History of Medicine
In His Own Words: Brief Biography
Martin Marc Cummings (1920-2011), medical educator, physician, scientific administrator, and medical library director, made significant contributions to medical informatics and librarianship. As Director of the National Library of Medicine from 1964 to 1983, he guided the Library into the age of technology while significantly broadening its mission.
Cummings was born in Camden, New Jersey, on September 7, 1920. He received his bachelor of arts degree from Bucknell University in 1941 and his doctorate in medicine from Duke University in 1944. His medical research interests included the treatment of sarcoidosis and tuberculosis. In 1946 Cummings completed a U.S. Public Health Service internship and residency at the Boston Marine Hospital, after which he became a commissioned officer in the Public Health Service. In this capacity he received extensive training in bacteriology and tuberculosis at the Michigan State Health Department and the Serum Institute of Denmark. Upon completion of his training he served as Director of the Tuberculosis Evaluation Laboratory at the Communicable Disease Center (now the Centers for Disease Control and Prevention) in Atlanta, Georgia.
In 1949 Cummings joined the U.S. Veterans Administration's Department of Medicine and Surgery. He served from 1949 to 1953 as Chief of the Tuberculosis Section and Director of the Tuberculosis Research Laboratory at the V.A.'s Lawson General Hospital in Chamblee, Georgia. In 1953 he became Director of Research Services at the V.A.'s Central Office in Washington, D.C., serving until 1959.
During his time at the V.A. he also taught at several medical universities. Starting in 1948 he began teaching as an Instructor of Medicine at Emory University School of Medicine in Atlanta, Georgia, rising to the positions of Assistant Professor of Medicine and Associate Professor of Bacteriology by 1953. While at the V.A.'s Central Office he taught at the George Washington School of Medicine, lecturing there in microbiology until 1959. From 1959 to 1961 he was Chairman and Professor of the Department of Microbiology at the University of Oklahoma School of Medicine.
In 1961 Cummings accepted the position of Chief of the Office of International Research at the National Institutes of Health, serving until 1963. Over the next year he served as Associate Director for Research Grants before becoming the Director of the National Library of Medicine in 1964.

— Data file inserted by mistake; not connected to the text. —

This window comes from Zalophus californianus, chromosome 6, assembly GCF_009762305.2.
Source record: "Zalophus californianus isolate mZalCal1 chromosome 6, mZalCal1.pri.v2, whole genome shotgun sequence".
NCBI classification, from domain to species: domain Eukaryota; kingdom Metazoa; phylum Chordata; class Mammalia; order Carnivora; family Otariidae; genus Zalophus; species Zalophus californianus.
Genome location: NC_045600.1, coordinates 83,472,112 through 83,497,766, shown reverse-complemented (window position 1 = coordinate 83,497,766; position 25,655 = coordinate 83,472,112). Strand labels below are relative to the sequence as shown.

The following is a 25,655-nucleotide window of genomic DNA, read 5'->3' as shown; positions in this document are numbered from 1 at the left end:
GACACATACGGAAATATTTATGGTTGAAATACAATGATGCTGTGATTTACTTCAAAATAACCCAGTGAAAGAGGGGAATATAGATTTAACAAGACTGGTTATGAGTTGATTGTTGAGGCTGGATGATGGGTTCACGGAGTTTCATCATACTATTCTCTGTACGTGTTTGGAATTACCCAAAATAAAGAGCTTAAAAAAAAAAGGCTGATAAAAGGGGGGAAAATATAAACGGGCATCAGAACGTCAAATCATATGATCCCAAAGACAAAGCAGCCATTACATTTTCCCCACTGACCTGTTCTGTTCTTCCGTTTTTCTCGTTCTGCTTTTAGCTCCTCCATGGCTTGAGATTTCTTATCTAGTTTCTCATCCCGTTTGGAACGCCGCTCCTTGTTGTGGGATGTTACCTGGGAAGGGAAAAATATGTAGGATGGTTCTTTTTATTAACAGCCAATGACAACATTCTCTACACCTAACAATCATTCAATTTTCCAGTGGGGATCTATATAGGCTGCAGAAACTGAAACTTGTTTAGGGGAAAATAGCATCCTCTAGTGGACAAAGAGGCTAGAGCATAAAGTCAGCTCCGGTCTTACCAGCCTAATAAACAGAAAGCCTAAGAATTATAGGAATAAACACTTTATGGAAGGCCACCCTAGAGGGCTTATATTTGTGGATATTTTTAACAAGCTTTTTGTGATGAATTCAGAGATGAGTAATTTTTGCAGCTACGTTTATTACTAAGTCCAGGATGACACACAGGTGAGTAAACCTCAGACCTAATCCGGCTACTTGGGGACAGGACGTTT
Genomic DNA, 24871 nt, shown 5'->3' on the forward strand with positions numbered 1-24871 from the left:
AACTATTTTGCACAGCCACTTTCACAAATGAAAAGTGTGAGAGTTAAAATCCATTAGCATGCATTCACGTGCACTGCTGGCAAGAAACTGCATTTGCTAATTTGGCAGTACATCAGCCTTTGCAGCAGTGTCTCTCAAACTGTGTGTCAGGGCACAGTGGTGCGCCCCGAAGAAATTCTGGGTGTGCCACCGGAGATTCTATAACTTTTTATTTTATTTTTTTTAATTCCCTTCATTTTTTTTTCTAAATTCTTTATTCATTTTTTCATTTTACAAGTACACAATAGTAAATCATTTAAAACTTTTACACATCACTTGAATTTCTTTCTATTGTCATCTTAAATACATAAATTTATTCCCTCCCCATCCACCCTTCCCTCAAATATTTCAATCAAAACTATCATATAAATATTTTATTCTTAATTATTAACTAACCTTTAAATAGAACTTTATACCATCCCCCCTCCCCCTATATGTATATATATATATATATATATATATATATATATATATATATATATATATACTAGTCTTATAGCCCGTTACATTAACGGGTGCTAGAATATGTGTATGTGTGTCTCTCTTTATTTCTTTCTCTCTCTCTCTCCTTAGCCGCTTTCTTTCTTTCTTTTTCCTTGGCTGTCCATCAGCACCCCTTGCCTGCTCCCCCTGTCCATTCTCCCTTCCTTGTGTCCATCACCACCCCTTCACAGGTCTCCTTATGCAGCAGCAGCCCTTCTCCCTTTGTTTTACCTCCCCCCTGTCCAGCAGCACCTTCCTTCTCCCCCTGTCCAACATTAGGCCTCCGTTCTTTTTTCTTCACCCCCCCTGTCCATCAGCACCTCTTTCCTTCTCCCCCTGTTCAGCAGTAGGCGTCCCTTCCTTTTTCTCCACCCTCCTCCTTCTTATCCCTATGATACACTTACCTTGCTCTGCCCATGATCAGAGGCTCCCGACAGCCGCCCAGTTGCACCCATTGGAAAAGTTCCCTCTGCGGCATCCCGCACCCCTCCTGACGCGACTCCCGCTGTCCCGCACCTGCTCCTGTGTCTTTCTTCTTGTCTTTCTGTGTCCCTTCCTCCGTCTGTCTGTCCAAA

Early in his tenure as director, Cummings was strongly involved with the passage of the Medical Library Assistance Act of October 22, 1965, authorizing the Library to aid the nation's medical libraries in expanding their services to the broader health community. An ongoing hallmark of his leadership was the promotion of technology to improve the Library’s services. He oversaw the improvement of MEDLARS and went on to develop new ventures such as Extramural Programs, the Regional Library Network, Specialized Information Services, and the Toxicology Program. Cummings also embraced a larger international presence for NLM, often speaking abroad and establishing a network of international MEDLARS centers. Significantly, he also focused on gaining authority and funds for a research and development program, which culminated on May 22, 1980, with the dedication of the Lister Hill National Center for Biomedical Communications. During his tenure at the Library, Cummings's own research interests included John Shaw Billings and William Osler, National Library of Medicine programs and library operations, and biomedical communications, history, and administration.
Under Cummings' directorship the Library was involved in the historic case of Williams & Wilkins Co. v. The United States. On February 27, 1968, Williams & Wilkins Co., a major publisher of medical and scientific books and journals, filed a petition in the U.S. Court of Claims against the United States of America. They charged that the National Library of Medicine and the National Institutes of Health Library violated the company's copyright by duplicating for interlibrary loan articles from journals published by Williams & Wilkins. The case was finally settled by the Supreme Court in 1975 in favor of the government; by that time it had become a landmark case concerning library photocopying and copyright.